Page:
• To treat others kindly; to state appreciation for unique qualities, gifts, skills and contributions; to avoid negative remarks, name-calling, hurtful gestures and behaviours.
  • 4) Right to Pass and Right to Participate

    • To have the right to choose when and to what extent one will participate in a group activity; to observe quietly if not participating actively; and to choose whether to offer observations later to a group when asked to do so.

Some classrooms other than Mrs. Brown's may want to add additional agreements beyond the four. For example, schools concerned with student violence have elaborated on the second and fourth agreements. Treat people as you want to be treated/no hitting or violence. It is important that the list isn't longer than five agreements or students will be more likely to forget or overlook them and not reinforce them with each other. Tribes agreements are important and need to be posted in prominent places in the classroom and throughout the school.

The Tribes Trail


The Tribes Trail Map illustrates the sequential stages of group development that the teacher-facilitator (Mrs. Brown), will lead their flock through. Notice the bottom line. It shows a gradual shift in Mrs. Brown's role from being directive, providing much structure, to becoming less directive and transferring leadership to tribes within the community. After initial activities that develop inclusion for everyone in classroom tribes, she will be encouraging students to assume leadership in their tribes and within the classroom. The net effect of this subtle process is that responsibility is transferred to students themselves.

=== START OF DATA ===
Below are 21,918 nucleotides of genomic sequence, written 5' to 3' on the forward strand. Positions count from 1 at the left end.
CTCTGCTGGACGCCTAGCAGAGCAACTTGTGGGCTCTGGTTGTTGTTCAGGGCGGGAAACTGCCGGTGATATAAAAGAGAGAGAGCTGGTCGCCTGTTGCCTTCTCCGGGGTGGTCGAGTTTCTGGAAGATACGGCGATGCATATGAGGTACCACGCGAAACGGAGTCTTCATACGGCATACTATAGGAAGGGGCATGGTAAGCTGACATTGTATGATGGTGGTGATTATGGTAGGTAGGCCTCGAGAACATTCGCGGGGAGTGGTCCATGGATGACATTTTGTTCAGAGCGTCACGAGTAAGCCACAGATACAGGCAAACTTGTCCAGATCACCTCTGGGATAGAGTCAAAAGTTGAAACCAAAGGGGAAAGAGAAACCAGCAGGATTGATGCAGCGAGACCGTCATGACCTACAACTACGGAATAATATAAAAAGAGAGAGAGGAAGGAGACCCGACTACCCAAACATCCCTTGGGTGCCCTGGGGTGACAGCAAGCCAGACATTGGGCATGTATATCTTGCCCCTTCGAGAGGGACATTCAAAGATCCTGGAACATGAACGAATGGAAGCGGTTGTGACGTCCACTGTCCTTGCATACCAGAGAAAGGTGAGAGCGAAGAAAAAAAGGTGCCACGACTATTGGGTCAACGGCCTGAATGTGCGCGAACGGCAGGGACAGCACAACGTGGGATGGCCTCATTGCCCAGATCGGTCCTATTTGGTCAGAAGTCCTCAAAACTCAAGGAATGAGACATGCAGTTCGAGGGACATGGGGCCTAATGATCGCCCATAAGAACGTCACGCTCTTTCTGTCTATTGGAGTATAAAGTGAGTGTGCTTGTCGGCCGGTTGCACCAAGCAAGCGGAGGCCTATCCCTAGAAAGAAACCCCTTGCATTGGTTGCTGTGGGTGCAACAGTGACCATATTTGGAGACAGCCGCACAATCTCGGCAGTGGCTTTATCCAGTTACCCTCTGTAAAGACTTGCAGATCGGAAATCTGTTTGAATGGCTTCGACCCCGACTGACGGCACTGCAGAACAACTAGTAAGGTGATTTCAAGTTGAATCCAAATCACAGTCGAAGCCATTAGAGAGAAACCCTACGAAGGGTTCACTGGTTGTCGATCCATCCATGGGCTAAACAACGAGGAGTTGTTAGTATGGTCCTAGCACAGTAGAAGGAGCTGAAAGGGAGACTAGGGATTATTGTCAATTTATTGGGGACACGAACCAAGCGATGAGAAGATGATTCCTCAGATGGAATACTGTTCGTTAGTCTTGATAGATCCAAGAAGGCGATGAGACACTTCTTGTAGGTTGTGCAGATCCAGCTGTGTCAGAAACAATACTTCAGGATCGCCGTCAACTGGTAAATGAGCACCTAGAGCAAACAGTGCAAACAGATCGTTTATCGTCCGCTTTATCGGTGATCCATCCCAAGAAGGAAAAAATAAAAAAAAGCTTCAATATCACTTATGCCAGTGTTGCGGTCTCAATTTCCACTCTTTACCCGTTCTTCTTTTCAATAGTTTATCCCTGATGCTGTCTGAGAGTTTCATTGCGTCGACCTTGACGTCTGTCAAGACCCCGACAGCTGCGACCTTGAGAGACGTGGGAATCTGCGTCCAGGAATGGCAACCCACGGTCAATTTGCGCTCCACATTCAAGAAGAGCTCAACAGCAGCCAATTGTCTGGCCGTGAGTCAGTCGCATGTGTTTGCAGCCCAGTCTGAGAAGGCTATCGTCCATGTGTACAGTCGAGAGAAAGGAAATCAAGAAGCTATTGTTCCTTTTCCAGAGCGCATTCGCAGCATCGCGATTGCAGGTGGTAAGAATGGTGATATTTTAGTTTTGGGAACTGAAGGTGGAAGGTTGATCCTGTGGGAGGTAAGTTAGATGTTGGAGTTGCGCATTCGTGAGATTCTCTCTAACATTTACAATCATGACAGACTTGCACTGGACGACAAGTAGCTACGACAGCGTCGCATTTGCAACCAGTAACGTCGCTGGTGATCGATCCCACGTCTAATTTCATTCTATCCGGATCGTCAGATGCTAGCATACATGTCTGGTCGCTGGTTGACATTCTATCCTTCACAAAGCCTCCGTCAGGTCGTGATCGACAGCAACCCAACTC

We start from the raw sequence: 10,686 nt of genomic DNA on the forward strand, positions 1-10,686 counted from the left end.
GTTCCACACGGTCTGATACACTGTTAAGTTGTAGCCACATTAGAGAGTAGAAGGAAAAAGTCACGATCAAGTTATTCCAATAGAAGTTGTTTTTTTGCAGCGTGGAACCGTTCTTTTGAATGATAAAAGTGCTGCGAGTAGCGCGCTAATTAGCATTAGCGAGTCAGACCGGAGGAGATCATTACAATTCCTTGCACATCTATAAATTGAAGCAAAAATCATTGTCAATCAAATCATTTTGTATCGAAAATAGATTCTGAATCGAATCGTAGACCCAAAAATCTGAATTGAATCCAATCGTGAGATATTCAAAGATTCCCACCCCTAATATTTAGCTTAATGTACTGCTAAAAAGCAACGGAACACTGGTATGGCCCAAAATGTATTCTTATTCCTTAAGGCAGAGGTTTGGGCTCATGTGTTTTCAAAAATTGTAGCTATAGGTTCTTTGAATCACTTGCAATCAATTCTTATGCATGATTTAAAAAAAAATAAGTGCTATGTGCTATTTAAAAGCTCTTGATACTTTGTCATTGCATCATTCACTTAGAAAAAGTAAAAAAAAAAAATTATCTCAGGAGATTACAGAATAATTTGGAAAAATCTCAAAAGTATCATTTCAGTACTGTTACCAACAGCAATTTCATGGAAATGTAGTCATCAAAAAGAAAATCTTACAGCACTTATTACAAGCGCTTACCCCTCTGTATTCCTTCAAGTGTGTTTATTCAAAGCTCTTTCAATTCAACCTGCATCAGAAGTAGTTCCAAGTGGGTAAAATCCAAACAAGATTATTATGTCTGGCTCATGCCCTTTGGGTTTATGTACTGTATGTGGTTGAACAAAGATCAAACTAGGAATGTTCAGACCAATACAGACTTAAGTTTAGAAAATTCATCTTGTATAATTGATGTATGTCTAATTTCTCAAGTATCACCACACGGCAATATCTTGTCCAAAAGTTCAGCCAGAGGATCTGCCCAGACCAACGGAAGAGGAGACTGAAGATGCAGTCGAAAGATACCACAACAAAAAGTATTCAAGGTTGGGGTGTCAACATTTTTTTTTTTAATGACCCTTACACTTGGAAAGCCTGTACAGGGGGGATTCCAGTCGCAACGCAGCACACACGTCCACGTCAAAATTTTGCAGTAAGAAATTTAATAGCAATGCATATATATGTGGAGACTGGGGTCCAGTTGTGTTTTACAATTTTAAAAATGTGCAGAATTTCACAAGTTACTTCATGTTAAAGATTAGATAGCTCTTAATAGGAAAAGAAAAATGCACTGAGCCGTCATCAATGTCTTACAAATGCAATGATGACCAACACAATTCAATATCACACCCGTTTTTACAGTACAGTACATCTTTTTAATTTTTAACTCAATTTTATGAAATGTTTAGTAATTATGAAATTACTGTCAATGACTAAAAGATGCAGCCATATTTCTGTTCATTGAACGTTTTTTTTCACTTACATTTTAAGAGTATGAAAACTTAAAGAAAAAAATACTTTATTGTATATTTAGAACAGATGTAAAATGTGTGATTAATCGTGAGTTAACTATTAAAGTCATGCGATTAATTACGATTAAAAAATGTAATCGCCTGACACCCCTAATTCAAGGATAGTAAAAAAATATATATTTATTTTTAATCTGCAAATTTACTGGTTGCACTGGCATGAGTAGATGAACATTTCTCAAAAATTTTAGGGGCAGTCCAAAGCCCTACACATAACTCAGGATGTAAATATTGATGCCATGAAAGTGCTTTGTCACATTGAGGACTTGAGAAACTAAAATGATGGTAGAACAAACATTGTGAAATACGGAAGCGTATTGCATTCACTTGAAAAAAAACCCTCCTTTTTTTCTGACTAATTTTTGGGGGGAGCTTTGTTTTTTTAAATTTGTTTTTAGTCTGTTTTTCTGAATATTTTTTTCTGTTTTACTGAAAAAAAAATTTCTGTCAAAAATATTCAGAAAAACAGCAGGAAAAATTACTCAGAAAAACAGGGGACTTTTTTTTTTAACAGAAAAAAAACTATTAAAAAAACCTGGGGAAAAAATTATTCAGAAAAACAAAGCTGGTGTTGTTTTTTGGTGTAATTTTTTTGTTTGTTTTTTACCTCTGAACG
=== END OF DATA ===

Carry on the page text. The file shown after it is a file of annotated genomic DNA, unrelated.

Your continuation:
Each person entering the group is unique in his/her life experience and perceives the new classroom situation or meeting out of a personal complex of diverse needs and expectations. All newcomers to any group feel an initial anxiety and have many unspoken questions:
  • I wonder if I'll like this classroom.
  • Will the teacher and other kids like me?
  • How will they get to know me? I feel scared.
  • Why am I nervous?
  • What will we be doing?
  • I wish this were the end of the day, not the beginning.

In order to have inclusion, three opportunities must be provided:
  1. Each person needs to be able to introduce him/herself, not just by stating a name but offering a short description of her feelings, interests, resources, talents, or special qualities.
  2. Each person needs to be able to express his/her hopes or expectations for what will happen during the group's time together.
  3. Each person needs to be acknowledged by the group as having been heard, appreciated, and welcomed.

Gibbs, Jeanne. (2006). Reaching All by Creating Tribes Learning Communities. Windsor, California: Creel

Tribes Learning Communities. 2012. Tribes Learning Community: A New Way of Learning and Being Together. Retrieved from: